I feel like I’m cheating on Lake Huron, but I love Lake Erie so much.  My favourite colour in the entire world is blue, and this lake paints itself with light and weather, as if it has moods that shift across its surface.  And it has such a grand voice, waves smashing and roaring.  It’s a bold lake.  Huron’s strong, too, but Erie has the birds I so love, and the trees.   The blues, though, are mixed with silver and gold and green, and sun.  It’s magic.  Then, when you close your eyes, you can feel the wind pushing at you, and then pulling at you, so you feel small.  Nothing matters then.  It’s only that you’re there, in the centre of the weather, in the centre of that lake’s great spirit, and it pulls out what you no longer need from deep inside of you, and then it casts it out (like the crow’s nests in my backyard tree) to make room for newness.

Who knows what the newness is, or what the next open door or window will bring, but half of the wonder of it is stepping through it all, into what’s next…and seeing what you’ll learn.  Even if you fall.




Today was hard, but beautifully so.  There have been many days like this in my life so far.  In fact, my life so far has been far from easy.  People looking in just recently might think it’s all grand, but that’s because I’ve fought through very dark places and spaces, tooth and nail as they say, so I fight even harder to see bits of light, and to honour them every day.  (I know…idealistic poet woman.  So sue me.  I don’t care.)

Today, we put up a part of one of my poems in the oncology and palliative care wing at Health Sciences North here in Sudbury.  It’s a place that is hard for me to visit.  The minute I step off onto the Fourth Floor of the North Tower, my heart beat quickens, I have flashbacks, and I feel as if my dad died just yesterday.  It’s that vivid, and that hard of a space for me to walk into, energetically speaking.  (I’m an empath, so I feel energy deeply…which is not something you necessarily want to have as a gift.  Energy ripples for me, and I have a photographic memory, so that doesn’t help either.)

I thought of my dad’s transfer from the South Tower to the North Tower, which occurred on Remembrance Day 2011.  I remember we watched the Ottawa service on the little rental tv together, him sighing and saying that he couldn’t believe he was dying, and me trying not to cry in front of him, ducking out to get him ice water from the patient and family lounge or saying that I needed to wash my hands in the patient bathroom so that I could gather myself and not let him see I was upset.  He was given a couple of weeks to live, but he lasted until December 28th.  (Both of my parents died at Christmas, which is why I have the worst time with all of December, and can only find solace when I’m alone in the bush, outside of Bobcaygeon, drinking white wine at night and setting a fire in the fireplace of the little flat I rent to write in.  I love the long winding roads, how the wind and snow sweeps across them, the trees that arch over me when I walk for miles and miles, and the fact that I don’t really have to speak out loud at all when I’m there, except when David and Denise ask me in for a supper or two to make sure I’m still alive.  🙂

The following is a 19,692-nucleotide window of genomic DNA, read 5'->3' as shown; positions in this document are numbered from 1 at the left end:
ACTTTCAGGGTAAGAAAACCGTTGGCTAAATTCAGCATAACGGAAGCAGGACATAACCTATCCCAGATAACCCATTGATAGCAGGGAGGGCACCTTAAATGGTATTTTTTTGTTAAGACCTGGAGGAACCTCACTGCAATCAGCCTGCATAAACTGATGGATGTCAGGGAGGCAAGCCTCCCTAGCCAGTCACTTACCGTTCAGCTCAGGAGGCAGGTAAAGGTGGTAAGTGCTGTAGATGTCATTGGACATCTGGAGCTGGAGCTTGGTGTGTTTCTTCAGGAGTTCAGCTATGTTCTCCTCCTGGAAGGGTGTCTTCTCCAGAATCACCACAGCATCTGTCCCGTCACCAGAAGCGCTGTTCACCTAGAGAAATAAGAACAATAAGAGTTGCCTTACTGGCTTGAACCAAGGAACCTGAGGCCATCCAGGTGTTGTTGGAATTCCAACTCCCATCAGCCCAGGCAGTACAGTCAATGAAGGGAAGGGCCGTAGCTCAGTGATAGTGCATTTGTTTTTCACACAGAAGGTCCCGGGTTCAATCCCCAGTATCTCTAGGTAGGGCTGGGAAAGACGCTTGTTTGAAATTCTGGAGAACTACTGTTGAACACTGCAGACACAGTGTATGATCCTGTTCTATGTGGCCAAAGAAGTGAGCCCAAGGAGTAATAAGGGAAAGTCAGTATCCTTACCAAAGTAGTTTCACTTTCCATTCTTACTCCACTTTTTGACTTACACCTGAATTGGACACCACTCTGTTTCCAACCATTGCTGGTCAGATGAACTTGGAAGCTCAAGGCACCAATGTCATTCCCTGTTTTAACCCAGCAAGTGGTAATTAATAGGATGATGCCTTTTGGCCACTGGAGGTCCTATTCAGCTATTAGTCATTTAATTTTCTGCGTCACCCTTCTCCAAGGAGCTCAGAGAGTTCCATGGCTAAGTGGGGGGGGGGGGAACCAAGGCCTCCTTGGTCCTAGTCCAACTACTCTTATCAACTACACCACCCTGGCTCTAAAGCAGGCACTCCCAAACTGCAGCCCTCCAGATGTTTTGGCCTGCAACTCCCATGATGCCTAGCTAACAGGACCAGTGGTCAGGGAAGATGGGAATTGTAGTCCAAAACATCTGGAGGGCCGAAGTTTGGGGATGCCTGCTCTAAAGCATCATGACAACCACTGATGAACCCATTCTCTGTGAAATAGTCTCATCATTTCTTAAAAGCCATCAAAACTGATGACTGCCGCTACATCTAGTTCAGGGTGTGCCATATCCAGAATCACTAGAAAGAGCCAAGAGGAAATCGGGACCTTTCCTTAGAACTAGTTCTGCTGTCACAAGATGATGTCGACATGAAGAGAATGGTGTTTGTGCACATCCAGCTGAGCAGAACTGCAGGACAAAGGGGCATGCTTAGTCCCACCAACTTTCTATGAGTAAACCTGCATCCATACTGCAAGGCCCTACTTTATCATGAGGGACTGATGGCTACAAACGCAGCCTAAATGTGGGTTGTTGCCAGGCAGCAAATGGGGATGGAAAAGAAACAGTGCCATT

I thought, too, of how he said he saw my mum a few days before he died, telling me that she looked like Judy Garland, and was “gorgeeeeooouusss.”  (“Kim, she looks like she’s twenty five again! Maybe she found someone else…what if she found someone else over there?  In heaven?”)  So we had an hour long conversation one night, in a darkened room, about how I didn’t believe that could happen.  I used logic with him.  Why else would she be showing up in the palliative care room, I asked, if she didn’t fancy him at all anymore?!  She’d only just been gone four years, anyway.  She would’ve waited for him.   I knew it.  So he knew it, too, then, seeing how certain I was. He just smiled at me and said, “You know, you’re good at this…this spiritual and dying stuff.”  It was not, I must tell you, what I wanted to hear, but I just kissed him on the cheek, rubbed the top of his bald head, tucked him in before I left, and knew that I had the great privilege of being the person who would walk him to the doorway of heaven.  It was as far as I could go alongside him on his journey, but I know it was the most sacred experience we shared together.